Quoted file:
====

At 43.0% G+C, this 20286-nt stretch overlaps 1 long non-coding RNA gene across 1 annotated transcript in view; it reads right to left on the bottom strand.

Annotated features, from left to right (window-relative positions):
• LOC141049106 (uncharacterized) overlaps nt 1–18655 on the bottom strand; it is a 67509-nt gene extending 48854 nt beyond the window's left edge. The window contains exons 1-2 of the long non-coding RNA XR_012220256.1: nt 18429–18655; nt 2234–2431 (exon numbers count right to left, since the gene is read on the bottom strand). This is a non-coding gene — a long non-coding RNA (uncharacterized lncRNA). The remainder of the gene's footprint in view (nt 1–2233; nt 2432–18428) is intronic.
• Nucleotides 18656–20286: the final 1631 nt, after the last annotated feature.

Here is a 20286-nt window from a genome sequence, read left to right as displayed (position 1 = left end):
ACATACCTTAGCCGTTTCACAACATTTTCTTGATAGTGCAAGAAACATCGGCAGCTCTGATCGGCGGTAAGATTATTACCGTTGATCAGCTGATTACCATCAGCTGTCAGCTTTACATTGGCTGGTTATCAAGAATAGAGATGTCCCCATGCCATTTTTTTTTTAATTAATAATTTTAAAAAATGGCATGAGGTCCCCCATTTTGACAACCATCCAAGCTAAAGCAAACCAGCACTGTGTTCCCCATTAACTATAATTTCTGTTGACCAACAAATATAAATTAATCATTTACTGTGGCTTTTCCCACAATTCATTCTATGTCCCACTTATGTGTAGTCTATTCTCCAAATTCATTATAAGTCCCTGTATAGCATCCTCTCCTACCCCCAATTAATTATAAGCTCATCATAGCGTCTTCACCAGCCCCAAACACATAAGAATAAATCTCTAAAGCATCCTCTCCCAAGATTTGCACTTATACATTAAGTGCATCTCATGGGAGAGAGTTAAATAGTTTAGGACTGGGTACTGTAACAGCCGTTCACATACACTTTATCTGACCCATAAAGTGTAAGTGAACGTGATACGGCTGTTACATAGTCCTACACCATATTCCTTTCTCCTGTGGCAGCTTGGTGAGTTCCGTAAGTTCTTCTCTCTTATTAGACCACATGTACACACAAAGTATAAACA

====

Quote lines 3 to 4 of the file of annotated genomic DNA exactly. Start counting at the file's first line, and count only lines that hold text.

• LOC141049106 (uncharacterized) overlaps nt 1–18655 on the bottom strand; it is a 67509-nt gene extending 48854 nt beyond the window's left edge. The window contains exons 1-2 of the long non-coding RNA XR_012220256.1: nt 18429–18655; nt 2234–2431 (exon numbers count right to left, since the gene is read on the bottom strand). This is a non-coding gene — a long non-coding RNA (uncharacterized lncRNA). The remainder of the gene's footprint in view (nt 1–2233; nt 2432–18428) is intronic.
• Nucleotides 18656–20286: the final 1631 nt, after the last annotated feature.